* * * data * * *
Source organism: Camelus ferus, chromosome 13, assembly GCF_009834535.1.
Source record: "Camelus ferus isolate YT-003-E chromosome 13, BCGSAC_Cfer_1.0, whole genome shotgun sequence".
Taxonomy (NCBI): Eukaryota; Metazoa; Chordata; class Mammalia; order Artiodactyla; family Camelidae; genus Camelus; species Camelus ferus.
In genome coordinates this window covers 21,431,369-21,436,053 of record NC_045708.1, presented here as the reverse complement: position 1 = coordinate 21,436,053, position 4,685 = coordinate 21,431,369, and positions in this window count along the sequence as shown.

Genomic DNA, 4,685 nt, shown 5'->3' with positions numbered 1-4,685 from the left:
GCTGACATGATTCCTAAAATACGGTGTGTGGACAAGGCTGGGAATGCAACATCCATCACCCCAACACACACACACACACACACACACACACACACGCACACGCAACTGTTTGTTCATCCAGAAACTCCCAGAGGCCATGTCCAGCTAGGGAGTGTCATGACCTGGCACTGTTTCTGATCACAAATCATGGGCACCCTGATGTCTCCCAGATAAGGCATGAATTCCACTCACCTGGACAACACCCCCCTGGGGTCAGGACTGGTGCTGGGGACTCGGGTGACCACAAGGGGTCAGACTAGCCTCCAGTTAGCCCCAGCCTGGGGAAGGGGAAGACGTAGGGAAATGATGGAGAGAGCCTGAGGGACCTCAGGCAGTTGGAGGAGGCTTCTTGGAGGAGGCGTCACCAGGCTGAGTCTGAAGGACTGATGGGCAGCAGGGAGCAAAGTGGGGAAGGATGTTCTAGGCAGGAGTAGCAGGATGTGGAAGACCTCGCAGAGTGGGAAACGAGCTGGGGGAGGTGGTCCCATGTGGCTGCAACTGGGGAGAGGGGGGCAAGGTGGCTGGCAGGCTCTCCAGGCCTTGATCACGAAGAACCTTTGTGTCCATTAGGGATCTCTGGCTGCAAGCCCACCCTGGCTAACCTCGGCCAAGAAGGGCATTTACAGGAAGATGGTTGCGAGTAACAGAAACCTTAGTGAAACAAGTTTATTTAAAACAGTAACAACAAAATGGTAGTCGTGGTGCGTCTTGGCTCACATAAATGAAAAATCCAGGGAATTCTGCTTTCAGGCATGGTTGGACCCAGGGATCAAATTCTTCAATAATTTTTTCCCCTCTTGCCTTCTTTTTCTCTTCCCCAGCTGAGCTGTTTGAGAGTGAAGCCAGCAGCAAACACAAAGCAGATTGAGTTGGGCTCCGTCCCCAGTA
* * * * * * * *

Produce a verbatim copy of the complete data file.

Source organism: Camelus ferus, chromosome 13, assembly GCF_009834535.1.
Source record: "Camelus ferus isolate YT-003-E chromosome 13, BCGSAC_Cfer_1.0, whole genome shotgun sequence".
Taxonomy (NCBI): Eukaryota; Metazoa; Chordata; class Mammalia; order Artiodactyla; family Camelidae; genus Camelus; species Camelus ferus.
In genome coordinates this window covers 21,431,369-21,436,053 of record NC_045708.1, presented here as the reverse complement: position 1 = coordinate 21,436,053, position 4,685 = coordinate 21,431,369, and positions in this window count along the sequence as shown.

Genomic DNA, 4,685 nt, shown 5'->3' with positions numbered 1-4,685 from the left:
GCTGACATGATTCCTAAAATACGGTGTGTGGACAAGGCTGGGAATGCAACATCCATCACCCCAACACACACACACACACACACACACACACACACGCACACGCAACTGTTTGTTCATCCAGAAACTCCCAGAGGCCATGTCCAGCTAGGGAGTGTCATGACCTGGCACTGTTTCTGATCACAAATCATGGGCACCCTGATGTCTCCCAGATAAGGCATGAATTCCACTCACCTGGACAACACCCCCCTGGGGTCAGGACTGGTGCTGGGGACTCGGGTGACCACAAGGGGTCAGACTAGCCTCCAGTTAGCCCCAGCCTGGGGAAGGGGAAGACGTAGGGAAATGATGGAGAGAGCCTGAGGGACCTCAGGCAGTTGGAGGAGGCTTCTTGGAGGAGGCGTCACCAGGCTGAGTCTGAAGGACTGATGGGCAGCAGGGAGCAAAGTGGGGAAGGATGTTCTAGGCAGGAGTAGCAGGATGTGGAAGACCTCGCAGAGTGGGAAACGAGCTGGGGGAGGTGGTCCCATGTGGCTGCAACTGGGGAGAGGGGGGCAAGGTGGCTGGCAGGCTCTCCAGGCCTTGATCACGAAGAACCTTTGTGTCCATTAGGGATCTCTGGCTGCAAGCCCACCCTGGCTAACCTCGGCCAAGAAGGGCATTTACAGGAAGATGGTTGCGAGTAACAGAAACCTTAGTGAAACAAGTTTATTTAAAACAGTAACAACAAAATGGTAGTCGTGGTGCGTCTTGGCTCACATAAATGAAAAATCCAGGGAATTCTGCTTTCAGGCATGGTTGGACCCAGGGATCAAATTCTTCAATAATTTTTTCCCCTCTTGCCTTCTTTTTCTCTTCCCCAGCTGAGCTGTTTGAGAGTGAAGCCAGCAGCAAACACAAAGCAGATTGAGTTGGGCTCCGTCCCCAGTA